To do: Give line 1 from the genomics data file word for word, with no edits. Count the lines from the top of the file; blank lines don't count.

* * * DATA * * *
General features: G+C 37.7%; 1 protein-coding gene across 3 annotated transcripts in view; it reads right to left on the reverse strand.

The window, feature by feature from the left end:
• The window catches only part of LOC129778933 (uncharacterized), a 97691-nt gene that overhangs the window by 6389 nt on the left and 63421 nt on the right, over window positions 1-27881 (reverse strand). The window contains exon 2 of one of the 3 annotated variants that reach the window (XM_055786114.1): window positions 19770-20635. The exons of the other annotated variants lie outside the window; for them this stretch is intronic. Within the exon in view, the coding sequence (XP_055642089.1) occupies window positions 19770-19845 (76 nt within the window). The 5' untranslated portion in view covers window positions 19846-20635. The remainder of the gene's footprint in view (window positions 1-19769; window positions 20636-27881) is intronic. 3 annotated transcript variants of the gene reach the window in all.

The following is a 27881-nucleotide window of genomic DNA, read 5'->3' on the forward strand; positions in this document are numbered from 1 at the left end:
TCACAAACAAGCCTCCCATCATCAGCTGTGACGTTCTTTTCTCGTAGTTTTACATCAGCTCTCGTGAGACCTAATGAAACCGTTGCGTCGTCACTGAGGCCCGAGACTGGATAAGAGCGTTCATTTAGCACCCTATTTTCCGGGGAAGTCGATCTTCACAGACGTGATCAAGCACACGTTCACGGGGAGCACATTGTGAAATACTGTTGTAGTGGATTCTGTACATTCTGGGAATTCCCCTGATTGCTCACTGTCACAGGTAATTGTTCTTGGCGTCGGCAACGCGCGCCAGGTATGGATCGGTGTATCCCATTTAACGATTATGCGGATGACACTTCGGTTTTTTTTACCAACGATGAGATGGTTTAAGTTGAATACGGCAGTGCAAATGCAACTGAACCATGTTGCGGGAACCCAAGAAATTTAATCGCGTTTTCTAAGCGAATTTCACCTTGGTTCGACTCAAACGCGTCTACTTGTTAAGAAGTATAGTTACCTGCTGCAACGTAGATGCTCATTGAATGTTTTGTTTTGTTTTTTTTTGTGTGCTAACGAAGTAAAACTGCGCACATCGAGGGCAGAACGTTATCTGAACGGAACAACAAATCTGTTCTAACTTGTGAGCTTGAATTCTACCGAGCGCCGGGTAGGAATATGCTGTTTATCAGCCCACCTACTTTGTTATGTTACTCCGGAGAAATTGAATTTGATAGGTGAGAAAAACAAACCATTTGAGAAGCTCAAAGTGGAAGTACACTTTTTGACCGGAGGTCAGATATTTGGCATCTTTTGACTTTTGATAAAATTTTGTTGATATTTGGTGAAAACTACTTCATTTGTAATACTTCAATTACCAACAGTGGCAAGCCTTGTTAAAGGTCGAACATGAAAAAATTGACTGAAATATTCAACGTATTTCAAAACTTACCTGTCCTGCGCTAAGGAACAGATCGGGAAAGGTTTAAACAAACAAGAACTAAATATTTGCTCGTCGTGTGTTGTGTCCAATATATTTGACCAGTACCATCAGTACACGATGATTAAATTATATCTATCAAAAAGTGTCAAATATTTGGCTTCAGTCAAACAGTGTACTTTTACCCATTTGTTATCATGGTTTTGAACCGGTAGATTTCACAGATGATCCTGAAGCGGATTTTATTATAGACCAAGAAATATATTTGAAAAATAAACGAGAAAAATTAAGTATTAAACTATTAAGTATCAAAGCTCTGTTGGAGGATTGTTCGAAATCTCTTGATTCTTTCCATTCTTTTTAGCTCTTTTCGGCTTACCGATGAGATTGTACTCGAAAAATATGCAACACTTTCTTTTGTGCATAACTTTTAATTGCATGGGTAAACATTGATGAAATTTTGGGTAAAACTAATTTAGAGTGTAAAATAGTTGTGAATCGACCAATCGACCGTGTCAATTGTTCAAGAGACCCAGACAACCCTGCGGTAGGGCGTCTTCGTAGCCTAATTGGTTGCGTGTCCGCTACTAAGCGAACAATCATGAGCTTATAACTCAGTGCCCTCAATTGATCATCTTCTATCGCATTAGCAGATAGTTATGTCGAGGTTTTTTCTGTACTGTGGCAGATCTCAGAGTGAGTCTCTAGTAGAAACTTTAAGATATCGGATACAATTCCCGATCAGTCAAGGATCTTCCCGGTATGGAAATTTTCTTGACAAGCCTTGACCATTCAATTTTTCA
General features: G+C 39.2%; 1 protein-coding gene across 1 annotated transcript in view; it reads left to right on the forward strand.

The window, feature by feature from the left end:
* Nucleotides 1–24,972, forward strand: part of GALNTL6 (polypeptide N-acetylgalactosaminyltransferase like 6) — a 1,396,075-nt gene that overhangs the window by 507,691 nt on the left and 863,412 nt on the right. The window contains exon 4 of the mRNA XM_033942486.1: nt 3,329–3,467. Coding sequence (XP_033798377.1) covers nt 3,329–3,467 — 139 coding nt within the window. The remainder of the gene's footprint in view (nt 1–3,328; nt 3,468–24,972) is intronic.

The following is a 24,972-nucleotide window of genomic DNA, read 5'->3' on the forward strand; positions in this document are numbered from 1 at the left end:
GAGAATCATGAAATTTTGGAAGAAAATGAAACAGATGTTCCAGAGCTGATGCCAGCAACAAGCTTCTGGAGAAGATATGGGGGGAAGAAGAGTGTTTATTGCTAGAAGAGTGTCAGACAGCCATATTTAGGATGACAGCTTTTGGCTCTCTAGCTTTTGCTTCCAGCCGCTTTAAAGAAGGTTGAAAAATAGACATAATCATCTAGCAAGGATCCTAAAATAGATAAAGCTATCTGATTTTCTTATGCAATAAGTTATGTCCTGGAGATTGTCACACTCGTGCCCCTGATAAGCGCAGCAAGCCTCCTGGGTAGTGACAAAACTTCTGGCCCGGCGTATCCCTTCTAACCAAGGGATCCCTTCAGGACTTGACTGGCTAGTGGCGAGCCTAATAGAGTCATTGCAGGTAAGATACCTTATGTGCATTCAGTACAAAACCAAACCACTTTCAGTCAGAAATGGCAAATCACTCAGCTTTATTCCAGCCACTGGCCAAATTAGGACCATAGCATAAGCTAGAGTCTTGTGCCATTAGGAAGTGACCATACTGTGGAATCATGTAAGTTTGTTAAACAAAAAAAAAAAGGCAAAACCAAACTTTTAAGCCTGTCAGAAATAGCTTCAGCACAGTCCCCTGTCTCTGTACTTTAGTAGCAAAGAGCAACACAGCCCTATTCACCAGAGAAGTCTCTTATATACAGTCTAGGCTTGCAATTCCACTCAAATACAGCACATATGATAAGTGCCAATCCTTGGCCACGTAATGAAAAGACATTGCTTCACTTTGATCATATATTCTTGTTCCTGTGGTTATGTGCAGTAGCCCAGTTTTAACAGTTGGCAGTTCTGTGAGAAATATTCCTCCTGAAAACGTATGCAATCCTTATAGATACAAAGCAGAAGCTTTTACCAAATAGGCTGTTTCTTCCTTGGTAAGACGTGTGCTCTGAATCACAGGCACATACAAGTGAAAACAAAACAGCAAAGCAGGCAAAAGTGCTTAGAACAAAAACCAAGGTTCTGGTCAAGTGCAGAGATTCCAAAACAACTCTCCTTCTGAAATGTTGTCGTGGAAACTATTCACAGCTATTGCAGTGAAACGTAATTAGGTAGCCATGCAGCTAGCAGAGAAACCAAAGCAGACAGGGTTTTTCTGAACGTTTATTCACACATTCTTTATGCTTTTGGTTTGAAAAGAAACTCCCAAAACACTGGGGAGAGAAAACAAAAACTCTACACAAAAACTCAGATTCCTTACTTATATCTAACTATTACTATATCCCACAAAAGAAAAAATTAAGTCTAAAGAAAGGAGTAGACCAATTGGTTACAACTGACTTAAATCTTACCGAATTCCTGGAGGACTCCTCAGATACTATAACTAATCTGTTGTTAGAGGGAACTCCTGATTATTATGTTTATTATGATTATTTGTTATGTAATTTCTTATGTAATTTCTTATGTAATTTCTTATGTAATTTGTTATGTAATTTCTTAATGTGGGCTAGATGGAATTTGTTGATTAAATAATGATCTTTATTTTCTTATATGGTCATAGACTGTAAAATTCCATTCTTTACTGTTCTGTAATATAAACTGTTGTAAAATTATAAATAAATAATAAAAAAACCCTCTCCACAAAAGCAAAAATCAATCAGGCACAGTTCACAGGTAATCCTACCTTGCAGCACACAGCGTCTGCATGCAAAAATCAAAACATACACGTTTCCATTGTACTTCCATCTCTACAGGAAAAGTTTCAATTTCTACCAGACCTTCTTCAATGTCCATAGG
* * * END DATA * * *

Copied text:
General features: G+C 37.7%; 1 protein-coding gene across 3 annotated transcripts in view; it reads right to left on the reverse strand.